Exposure to endocrine-disrupting chemicals can cause health effects, such as reduced fertility and increased incidences of obesity and diabetes. Two decades ago, Congress directed the U.S. Environmental Protection Agency (EPA) to screen substances for this activity. Now, the agency is ramping up its efforts, according to an article in Chemical & Engineering News (C&EN), the weekly newsmagazine of the American Chemical Society.
Senior Editor Britt Erickson explains that EPA responded to this mandate by establishing the Endocrine Disruptor Screening Program, but it got off to a slow start and cost about $10 million a year. Only a few dozen pesticides had been tested over 20 years. It became clear in 2015 that this approach wasn't going to be an efficient way to screen the thousands of potential endocrine disruptors, including the large number of substances that could possibly interfere with androgen, steroid synthesis and thyroid pathways.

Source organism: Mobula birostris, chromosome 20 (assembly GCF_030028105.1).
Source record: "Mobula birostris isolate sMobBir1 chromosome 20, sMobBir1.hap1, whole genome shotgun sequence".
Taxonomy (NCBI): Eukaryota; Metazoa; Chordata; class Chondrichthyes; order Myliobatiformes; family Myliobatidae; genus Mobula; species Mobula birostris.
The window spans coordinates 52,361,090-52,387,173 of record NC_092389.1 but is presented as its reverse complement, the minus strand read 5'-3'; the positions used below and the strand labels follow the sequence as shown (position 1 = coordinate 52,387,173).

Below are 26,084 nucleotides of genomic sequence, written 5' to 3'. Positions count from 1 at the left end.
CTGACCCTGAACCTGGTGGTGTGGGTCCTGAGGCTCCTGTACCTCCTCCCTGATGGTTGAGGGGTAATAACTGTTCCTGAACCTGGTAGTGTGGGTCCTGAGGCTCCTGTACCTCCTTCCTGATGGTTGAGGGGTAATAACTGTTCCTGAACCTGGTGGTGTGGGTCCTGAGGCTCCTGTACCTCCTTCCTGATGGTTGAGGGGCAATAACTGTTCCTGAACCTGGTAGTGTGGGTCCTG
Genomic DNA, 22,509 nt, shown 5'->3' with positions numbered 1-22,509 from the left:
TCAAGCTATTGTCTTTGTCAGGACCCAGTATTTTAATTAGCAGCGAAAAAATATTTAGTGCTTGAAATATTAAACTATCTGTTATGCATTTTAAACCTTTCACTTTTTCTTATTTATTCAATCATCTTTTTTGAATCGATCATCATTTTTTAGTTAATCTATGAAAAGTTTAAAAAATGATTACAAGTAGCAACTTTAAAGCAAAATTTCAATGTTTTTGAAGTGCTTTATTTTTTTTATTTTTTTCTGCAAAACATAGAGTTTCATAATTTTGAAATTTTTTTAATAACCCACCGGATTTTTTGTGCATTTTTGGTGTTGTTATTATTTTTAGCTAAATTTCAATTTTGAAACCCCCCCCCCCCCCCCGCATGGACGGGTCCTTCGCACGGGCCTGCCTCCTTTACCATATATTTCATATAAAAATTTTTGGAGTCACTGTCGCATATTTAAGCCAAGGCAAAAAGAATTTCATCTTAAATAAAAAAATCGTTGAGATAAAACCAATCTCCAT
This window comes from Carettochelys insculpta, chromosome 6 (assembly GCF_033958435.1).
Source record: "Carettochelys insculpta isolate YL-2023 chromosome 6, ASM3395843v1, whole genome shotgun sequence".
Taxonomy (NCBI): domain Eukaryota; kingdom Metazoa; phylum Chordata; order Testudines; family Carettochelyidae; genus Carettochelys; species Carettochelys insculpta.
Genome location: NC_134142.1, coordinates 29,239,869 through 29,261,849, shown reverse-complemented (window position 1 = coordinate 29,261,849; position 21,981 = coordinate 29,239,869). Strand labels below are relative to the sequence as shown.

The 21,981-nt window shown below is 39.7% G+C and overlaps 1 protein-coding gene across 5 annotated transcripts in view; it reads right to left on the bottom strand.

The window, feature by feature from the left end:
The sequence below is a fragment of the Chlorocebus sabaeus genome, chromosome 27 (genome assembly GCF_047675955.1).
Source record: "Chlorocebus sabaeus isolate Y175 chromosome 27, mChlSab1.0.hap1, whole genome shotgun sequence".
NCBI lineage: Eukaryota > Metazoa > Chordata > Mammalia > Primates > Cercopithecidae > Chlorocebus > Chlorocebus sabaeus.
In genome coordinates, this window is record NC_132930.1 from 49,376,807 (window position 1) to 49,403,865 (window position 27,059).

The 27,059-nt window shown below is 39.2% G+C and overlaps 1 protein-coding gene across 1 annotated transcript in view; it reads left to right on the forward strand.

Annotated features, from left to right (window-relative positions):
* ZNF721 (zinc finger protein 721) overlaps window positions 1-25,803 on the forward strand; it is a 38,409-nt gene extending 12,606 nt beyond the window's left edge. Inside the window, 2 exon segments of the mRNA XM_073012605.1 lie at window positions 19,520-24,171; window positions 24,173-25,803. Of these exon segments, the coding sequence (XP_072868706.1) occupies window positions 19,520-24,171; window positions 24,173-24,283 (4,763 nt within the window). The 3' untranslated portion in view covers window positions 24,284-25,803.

To quickly identify which chemicals require more scrutiny, EPA has shifted focus to high-throughput computational models. C&EN visited EPA's Office of Research & Development in Research Triangle Park, NC, earlier this year to check on the progress. They found that the researchers are well on their way, with an estrogen receptor model and an androgen receptor model ready for primetime, and even more assays are in the works.
Explore further: Screening chemicals in everyday products for safety—without animals
"Endocrine disruptor assays go fast track," cen.acs.org/articles/96/i11/En … says-fast-track.html